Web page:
If I got the Johnson and Johnson vaccine, am I at risk?

If you received the J&J shot, and have not developed any of the symptoms associated with the blood clotting disorder within three weeks, the risk of an adverse reaction is very unlikely. The symptoms of concern include:

  • Severe or persistent headaches or blurred vision
  • Shortness of breath
  • Chest pain
  • Leg swelling
  • Persistent abdominal pain
  • Easy bruising or tiny blood spots under the skin beyond the injection site

People should seek medical care right away if they develop one or more of these symptoms.

How could the COVID-19 vaccines be developed so fast?

This is how the vaccines were made so quickly:

  • Scientists have been studying coronaviruses for many years, so they knew a lot about them.
  • The type of vaccines used in the Pfizer and Moderna vaccines (called mRNA vaccines) have been used in cancer vaccine studies for many years. This gave scientists a head start.
  • The type of vaccine used in the Johnson & Johnson vaccine (called viral vector vaccines) has been used since the 1970s. Some vaccines recently used for Ebola outbreaks have used viral vector technology, and a number of studies have focused on viral vector vaccines against such infectious diseases as Zika, flu, and HIV.
  • Many scientists all over the world worked on vaccine development together.
  • Companies usually wait until all of the studies are complete, and then they start making vaccines. With the COVID-19 vaccine, they started making the vaccines much sooner. As soon as the vaccines were found to be safe, the companies were able to complete the safety approval process and ship them to the states.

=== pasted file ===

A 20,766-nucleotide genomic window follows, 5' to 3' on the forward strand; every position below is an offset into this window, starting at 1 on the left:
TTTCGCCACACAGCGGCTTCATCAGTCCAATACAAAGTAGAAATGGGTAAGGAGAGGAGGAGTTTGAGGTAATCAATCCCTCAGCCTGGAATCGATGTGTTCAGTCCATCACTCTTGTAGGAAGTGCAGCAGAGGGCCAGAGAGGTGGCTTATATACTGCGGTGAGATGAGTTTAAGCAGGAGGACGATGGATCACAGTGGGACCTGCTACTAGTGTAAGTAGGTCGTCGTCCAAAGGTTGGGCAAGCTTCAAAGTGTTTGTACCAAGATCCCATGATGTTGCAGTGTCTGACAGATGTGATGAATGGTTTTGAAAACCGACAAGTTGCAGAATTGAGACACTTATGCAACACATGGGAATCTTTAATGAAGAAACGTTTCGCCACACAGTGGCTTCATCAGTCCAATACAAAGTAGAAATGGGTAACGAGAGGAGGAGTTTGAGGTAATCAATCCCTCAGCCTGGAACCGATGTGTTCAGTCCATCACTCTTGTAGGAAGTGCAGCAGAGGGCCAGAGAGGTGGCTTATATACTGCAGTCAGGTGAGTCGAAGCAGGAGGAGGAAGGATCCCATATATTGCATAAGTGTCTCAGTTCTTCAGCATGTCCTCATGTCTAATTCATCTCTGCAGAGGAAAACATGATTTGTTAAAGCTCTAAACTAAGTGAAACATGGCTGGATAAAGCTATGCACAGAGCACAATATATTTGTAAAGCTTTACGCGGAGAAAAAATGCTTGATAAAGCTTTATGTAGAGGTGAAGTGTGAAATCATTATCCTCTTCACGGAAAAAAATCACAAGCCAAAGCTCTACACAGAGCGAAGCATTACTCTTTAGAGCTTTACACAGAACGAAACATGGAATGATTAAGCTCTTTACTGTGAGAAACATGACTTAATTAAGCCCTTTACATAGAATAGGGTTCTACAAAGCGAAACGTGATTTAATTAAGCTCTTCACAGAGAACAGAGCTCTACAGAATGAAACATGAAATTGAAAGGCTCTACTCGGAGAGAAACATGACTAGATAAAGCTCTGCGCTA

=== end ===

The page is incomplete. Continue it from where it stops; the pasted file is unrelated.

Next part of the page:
Will my child be able to get vaccinated?

The Pfizer vaccine is approved for children age 12 and older. Vaccine safety trials for children under age 12 are happening now but are not yet done. Children under age 12 will be able to get vaccinated once the vaccine is approved for them.

When will I be able to get vaccinated?

All Cambridge residents age 12 and older are now eligible to be vaccinated. Appointments and walk-in options are readily available.

Where can I get vaccinated? How do I sign up?

  • People in Massachusetts can currently get vaccinated at large public vaccine clinics, pharmacies, and regional vaccine sites.
  • Use vaccines.gov to find locations and make appointments (English and Español). You can also search by type of vaccine.
  • Use the vaxfinder.mass.gov to find locations and make appointments (available in over 100 languages)
  • Search pharmacy sites at CVS.com, Riteaid.com, Walgreens.com, Starmarket.com, or Stopandshop.com
  • Sign up for Somerville (CHA Vaccine Center), Medford (Tufts University), and Everett (Encore Boston Harbor) vaccine sites at camb.ma/metronorth (available in five different languages)
  • Walk-ins are welcome at many sites, including the CHA Somerville site, CVS, and mass vaccination sites.

Can I get a COVID-19 vaccine if I have a history of allergic reactions?